Rescuing a lost moment and reanimating is a form of bringing it alive - a kind of memento vivere.
I attempt to dig into the recent past and dissect the detritus of what we leave behind. Like a magpie I glean neglected bric a brac and recycle it as source material for my mainly moving image practice. For example, a single celluloid frame that did not make the final cut of the Stargate sequence in Stanley Kubrick’s 1968 film 2001: a space odyssey is reanimated into a slow moving anthropomorphic landscape in A Space Odyssey Omit.
I often use conversation and collaboration as part of my creative methodology. Small Wonders combines the voice of a retired microbiologist’s anecdotal reports of experiments and discoveries combined with hypnotic Bolex footage of one of his early experiments with found footage of people acting in amoebae like ways - a baby crawling and a man rock climbing.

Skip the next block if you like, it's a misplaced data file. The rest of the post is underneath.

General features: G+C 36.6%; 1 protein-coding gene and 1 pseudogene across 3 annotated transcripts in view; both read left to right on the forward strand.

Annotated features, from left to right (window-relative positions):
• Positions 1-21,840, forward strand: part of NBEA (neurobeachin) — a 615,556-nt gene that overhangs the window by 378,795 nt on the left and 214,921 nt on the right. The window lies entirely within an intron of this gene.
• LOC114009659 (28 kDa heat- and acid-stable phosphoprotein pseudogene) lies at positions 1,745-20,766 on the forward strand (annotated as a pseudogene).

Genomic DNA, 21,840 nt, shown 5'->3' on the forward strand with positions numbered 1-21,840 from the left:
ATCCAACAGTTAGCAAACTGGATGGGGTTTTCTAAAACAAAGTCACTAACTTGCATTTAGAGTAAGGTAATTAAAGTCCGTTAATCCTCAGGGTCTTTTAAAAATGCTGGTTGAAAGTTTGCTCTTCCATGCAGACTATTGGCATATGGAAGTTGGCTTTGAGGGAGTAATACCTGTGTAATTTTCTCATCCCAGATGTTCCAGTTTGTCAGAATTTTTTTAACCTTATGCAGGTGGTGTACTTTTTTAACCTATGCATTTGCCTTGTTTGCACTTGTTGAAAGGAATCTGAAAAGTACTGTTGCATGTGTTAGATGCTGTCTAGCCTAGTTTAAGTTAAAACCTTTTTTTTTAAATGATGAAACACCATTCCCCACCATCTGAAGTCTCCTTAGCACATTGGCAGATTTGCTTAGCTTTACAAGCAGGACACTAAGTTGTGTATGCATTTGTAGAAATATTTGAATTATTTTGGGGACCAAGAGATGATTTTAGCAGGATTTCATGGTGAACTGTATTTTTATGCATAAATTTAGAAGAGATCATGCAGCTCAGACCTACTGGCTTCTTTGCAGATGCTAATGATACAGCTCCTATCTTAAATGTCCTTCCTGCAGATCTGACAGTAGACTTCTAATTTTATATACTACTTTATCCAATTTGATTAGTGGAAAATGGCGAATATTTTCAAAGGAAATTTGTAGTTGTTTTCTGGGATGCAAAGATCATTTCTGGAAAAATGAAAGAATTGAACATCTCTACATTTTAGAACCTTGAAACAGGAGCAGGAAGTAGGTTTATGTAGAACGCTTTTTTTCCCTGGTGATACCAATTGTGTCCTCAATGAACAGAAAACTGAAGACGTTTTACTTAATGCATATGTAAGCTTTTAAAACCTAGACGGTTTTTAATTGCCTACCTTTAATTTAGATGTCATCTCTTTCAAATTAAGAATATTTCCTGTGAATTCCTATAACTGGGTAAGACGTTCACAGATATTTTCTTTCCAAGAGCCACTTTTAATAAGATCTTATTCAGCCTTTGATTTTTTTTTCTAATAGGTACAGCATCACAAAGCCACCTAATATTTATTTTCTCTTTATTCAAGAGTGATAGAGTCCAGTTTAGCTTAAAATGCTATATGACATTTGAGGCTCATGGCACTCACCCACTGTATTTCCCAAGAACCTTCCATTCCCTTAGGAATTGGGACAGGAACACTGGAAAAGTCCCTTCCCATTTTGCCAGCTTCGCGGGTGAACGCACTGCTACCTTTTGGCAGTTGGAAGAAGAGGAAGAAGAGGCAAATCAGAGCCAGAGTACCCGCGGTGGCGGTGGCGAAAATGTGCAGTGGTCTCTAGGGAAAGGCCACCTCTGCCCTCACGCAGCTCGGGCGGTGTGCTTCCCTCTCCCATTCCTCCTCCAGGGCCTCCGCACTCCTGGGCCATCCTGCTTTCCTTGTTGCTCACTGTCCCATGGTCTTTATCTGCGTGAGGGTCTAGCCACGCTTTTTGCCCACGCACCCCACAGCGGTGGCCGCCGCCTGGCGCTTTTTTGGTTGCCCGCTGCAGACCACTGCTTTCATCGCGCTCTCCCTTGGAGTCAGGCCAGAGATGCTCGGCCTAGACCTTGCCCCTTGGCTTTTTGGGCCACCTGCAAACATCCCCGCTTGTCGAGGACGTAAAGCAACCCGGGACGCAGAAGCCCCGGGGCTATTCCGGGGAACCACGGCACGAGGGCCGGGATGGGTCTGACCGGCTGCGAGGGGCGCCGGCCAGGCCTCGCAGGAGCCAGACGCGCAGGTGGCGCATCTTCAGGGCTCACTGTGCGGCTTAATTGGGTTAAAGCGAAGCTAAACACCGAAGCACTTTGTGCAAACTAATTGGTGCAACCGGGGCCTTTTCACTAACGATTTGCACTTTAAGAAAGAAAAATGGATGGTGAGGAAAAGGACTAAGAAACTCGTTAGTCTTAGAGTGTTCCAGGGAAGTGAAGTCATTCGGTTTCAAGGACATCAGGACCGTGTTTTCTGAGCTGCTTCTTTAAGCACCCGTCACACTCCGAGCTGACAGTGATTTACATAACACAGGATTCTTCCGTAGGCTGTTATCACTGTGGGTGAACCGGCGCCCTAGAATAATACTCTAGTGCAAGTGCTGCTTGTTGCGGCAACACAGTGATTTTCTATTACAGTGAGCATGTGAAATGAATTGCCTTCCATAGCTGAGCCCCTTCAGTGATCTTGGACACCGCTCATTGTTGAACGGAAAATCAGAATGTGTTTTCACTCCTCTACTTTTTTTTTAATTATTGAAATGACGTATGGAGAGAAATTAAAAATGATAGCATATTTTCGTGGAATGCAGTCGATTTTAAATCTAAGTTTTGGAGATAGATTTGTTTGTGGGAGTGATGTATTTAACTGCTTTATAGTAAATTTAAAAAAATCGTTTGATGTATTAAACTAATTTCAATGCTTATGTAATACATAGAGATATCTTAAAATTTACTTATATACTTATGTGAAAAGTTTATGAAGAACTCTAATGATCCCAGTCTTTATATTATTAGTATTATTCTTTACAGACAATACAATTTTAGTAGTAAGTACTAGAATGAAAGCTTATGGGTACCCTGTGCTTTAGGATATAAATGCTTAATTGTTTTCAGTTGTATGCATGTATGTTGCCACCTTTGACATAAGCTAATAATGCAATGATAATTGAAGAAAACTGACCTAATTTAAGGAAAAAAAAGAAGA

These lost objects are not always tangible. They are sometimes specific experiences or places lost or on the precipice of existence often due to the human effect on the environment and our increasing distance from nature. In Lightness my first self-shot 16mm film, I seek out a dark place in Britain to see the Milky Way but when I get there it’s too cloudy. There is often an absurdity and embracing of things not going to plan and a tongue in cheek humour.
My latest moving image work, The Morrow, is set in East Riding of Yorkshire, the fastest eroding coast in Europe, where roads literally falling into the sea like a scene from an apocalyptic movie. A wartime pillbox part buried on the beach is intercut with underwater footage and the names of settlements lost to the sea. “Nothing is as secure as we like to think it is.” says the Yorkshire lilted voiceover.
(Eventually I would like to make a morbid piece about when humans are extinct because of a man-made disaster but I’d need a huge budget so that’s probably shelved forever. Probably best.)
All content © Katie Goodwin 2017